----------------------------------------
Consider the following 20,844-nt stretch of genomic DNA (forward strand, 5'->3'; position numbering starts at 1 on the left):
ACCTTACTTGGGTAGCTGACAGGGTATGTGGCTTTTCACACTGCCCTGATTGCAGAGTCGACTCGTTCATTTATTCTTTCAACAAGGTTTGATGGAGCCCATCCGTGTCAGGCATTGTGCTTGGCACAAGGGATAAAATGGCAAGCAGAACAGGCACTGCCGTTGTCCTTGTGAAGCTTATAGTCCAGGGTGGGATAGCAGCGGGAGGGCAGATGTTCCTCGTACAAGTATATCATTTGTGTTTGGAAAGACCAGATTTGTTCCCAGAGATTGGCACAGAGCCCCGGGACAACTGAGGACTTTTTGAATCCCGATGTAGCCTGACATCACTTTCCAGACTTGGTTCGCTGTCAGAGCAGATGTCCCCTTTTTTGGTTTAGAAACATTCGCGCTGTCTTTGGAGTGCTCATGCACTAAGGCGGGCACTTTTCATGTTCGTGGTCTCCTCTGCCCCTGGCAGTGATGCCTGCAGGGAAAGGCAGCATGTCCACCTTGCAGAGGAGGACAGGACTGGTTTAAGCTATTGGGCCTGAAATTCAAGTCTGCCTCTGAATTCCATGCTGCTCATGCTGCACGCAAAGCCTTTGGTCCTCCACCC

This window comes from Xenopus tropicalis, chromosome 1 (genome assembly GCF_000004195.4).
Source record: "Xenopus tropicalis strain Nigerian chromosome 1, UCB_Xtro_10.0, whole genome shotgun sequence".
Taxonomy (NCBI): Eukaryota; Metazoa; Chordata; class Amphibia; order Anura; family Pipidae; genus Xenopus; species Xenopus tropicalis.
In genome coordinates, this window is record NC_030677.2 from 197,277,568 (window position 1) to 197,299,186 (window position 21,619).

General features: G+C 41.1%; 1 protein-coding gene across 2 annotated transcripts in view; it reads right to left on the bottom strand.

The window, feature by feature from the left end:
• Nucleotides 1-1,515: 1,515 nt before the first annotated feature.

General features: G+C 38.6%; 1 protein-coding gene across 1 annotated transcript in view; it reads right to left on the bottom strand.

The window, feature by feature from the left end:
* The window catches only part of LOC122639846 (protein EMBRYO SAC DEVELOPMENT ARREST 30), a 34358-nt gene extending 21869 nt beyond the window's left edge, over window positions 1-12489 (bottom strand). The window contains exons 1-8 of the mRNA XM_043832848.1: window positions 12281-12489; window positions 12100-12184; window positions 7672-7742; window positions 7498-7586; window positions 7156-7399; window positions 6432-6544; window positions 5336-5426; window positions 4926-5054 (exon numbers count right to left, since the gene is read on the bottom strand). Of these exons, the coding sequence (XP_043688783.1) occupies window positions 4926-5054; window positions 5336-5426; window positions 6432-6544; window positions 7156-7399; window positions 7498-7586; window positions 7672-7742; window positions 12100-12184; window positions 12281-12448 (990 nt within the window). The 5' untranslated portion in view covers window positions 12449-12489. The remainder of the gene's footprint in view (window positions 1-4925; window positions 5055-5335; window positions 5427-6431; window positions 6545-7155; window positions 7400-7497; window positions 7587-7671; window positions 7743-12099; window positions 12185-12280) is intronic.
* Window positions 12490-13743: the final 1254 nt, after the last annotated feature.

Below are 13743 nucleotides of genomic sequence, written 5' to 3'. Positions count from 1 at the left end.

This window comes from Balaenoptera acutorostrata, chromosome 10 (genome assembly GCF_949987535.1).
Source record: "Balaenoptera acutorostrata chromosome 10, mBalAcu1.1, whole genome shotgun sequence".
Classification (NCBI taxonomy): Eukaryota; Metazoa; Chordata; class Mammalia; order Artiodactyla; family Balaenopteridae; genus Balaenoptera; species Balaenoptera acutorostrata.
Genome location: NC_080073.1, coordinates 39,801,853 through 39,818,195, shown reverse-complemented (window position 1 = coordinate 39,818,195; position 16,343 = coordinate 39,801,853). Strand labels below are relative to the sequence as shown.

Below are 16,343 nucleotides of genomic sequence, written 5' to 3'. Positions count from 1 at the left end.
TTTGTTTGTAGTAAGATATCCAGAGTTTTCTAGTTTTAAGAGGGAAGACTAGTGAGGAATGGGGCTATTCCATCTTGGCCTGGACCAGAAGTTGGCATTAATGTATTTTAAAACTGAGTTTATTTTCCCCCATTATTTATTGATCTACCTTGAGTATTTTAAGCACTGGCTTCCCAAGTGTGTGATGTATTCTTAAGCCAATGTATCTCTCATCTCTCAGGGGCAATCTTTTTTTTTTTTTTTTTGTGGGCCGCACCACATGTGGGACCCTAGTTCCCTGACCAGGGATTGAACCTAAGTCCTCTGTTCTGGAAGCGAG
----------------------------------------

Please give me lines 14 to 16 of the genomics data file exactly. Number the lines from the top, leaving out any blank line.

Below are 13743 nucleotides of genomic sequence, written 5' to 3'. Positions count from 1 at the left end.

This window comes from Balaenoptera acutorostrata, chromosome 10 (genome assembly GCF_949987535.1).
Source record: "Balaenoptera acutorostrata chromosome 10, mBalAcu1.1, whole genome shotgun sequence".